Originally published on June 21, 2000 and brought to you today as a time capsule.
With competition for investment dollars heating up, two online brokerages are banking on free Internet access to bring in more business.
In separate announcements, Ameritrade (Nasdaq: AMTD) and Quick & Reilly said they will use 1stUp.com, an affiliate of CMGI, Inc. that provides other companies with private label Internet access, to make the service available to their respective customers.
Customers who are willing to put up with navigation bars on their screens will get unlimited Internet access, voicemail, 100 MB of online storage and 24-hour customer support, all free of charge.
The bar will include advertisements and links to brokerage’s Web site.
According to 1stUp.com president Charles Katz, the Ameritrade agreement is “the largest free Internet access offering to the financial services community.”
The company’s network covers more than 95 percent of the U.S. and Canada and provides Internet service for such search engines as AltaVista, [email protected] and Lycos.
Online brokerages saw record growth during the first quarter, as assets in accounts held by the firms topped US$1 trillion, according to a report issued last month by U.S. Bancorp Piper Jaffray.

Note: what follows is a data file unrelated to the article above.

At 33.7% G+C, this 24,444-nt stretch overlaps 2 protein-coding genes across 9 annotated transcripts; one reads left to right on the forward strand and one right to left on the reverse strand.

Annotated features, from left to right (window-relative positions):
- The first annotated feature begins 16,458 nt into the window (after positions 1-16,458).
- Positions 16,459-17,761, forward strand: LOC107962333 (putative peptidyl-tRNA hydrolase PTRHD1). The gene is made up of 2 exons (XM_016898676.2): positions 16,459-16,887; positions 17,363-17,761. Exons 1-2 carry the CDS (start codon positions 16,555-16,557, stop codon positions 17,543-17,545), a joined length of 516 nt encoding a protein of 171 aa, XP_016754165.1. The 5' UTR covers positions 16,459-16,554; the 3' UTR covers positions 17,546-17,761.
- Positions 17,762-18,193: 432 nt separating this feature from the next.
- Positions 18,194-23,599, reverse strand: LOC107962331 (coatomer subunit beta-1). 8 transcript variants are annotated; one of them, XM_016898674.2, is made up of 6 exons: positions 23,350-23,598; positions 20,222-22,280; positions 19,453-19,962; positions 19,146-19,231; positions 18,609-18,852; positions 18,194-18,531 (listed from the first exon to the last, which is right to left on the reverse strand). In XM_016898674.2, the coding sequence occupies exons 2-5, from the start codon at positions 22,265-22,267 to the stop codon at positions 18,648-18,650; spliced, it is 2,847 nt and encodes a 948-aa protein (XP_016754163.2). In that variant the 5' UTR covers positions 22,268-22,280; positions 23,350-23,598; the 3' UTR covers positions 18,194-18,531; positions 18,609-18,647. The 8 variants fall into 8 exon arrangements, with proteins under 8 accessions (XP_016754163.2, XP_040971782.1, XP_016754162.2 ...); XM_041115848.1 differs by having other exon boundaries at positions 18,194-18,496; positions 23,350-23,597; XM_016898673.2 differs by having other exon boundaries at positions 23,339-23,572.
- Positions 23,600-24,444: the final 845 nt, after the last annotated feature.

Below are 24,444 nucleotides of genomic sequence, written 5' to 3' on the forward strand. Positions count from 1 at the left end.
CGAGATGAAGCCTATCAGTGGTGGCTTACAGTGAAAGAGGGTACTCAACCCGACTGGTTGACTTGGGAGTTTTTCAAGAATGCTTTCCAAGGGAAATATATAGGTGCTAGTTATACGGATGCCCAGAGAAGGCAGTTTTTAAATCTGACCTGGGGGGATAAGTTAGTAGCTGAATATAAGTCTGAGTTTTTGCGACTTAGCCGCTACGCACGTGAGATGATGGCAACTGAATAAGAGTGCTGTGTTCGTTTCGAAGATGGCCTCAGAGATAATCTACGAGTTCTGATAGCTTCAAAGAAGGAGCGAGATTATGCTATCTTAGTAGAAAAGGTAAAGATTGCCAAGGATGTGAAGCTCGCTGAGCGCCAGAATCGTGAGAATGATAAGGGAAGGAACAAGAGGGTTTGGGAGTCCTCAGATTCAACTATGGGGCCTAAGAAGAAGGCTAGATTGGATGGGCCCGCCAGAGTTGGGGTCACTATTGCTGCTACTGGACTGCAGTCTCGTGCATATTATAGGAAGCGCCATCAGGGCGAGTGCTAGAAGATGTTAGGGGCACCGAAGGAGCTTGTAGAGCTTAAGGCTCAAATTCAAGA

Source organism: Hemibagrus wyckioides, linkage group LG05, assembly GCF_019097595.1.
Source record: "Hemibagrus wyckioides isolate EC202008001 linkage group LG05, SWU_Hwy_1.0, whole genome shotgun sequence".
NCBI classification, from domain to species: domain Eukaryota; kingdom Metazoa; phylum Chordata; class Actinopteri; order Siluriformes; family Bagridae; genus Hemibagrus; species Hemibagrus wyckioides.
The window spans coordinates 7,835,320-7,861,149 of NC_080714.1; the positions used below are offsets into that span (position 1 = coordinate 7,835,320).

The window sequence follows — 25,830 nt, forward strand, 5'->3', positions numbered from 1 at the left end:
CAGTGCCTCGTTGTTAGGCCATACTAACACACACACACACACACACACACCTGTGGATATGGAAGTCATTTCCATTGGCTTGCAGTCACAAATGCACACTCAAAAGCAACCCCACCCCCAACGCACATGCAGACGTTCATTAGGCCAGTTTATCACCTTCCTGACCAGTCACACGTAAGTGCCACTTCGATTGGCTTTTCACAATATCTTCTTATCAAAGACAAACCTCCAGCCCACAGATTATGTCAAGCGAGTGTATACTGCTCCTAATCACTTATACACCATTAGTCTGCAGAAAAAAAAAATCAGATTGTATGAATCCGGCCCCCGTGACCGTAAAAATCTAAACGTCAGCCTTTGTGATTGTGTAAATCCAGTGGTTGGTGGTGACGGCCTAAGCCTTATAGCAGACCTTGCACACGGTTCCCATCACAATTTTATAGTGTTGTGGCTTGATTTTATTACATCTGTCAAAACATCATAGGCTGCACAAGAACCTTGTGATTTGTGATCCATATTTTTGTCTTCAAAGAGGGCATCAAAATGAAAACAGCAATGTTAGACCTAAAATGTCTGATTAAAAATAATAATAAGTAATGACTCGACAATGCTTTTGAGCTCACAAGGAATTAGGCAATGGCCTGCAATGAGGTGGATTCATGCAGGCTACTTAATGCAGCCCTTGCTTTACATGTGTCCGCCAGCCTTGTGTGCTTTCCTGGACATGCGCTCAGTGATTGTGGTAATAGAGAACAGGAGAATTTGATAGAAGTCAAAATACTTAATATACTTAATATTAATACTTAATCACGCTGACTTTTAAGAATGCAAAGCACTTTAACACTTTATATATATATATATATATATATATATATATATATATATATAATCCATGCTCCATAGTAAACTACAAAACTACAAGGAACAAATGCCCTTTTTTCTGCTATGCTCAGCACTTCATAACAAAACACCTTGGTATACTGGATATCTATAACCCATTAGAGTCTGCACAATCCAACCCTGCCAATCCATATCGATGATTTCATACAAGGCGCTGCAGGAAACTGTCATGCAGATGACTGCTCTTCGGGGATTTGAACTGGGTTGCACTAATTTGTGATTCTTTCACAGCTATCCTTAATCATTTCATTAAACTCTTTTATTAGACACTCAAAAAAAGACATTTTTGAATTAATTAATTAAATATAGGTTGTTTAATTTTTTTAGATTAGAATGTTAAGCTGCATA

While E*Trade is No. 1 in terms of growth, Charles Schwab & Co. is larger. Quick & Reilly, a unit of FleetBoston Financial Corp. (NYSE: FBF), has more than 1.3 million customers with assets of more than $41 billion.
In the Black
Ameritrade, though it does not do as much business as its larger rivals, is one of the few profitable Internet companies. The company earned $3.2 million, or 2 cents per share, in its second quarter ended March 31st, down from $8.1 million, or 5 cents, in the year-earlier quarter. The earnings were ahead of analysts’ expectations for a 4-cent loss. Revenue soared to $170.3 million from $63.7 million.
Brisk stock trading was behind much of the gain. Ameritrade said it added more new customers during the quarter than it did in all of 1999, and that it processes 149,000 trades a day, up from 52,000 in the year-earlier quarter.
Yet some analysts see a slowdown in trading growth, especially if the U.S. economy cools. That sentiment has helped drive stocks of online brokers lower: Ameritrade fell to a 52-week low of 10 1/2 last month.
In early trading Tuesday, the stock was at 12 3/4.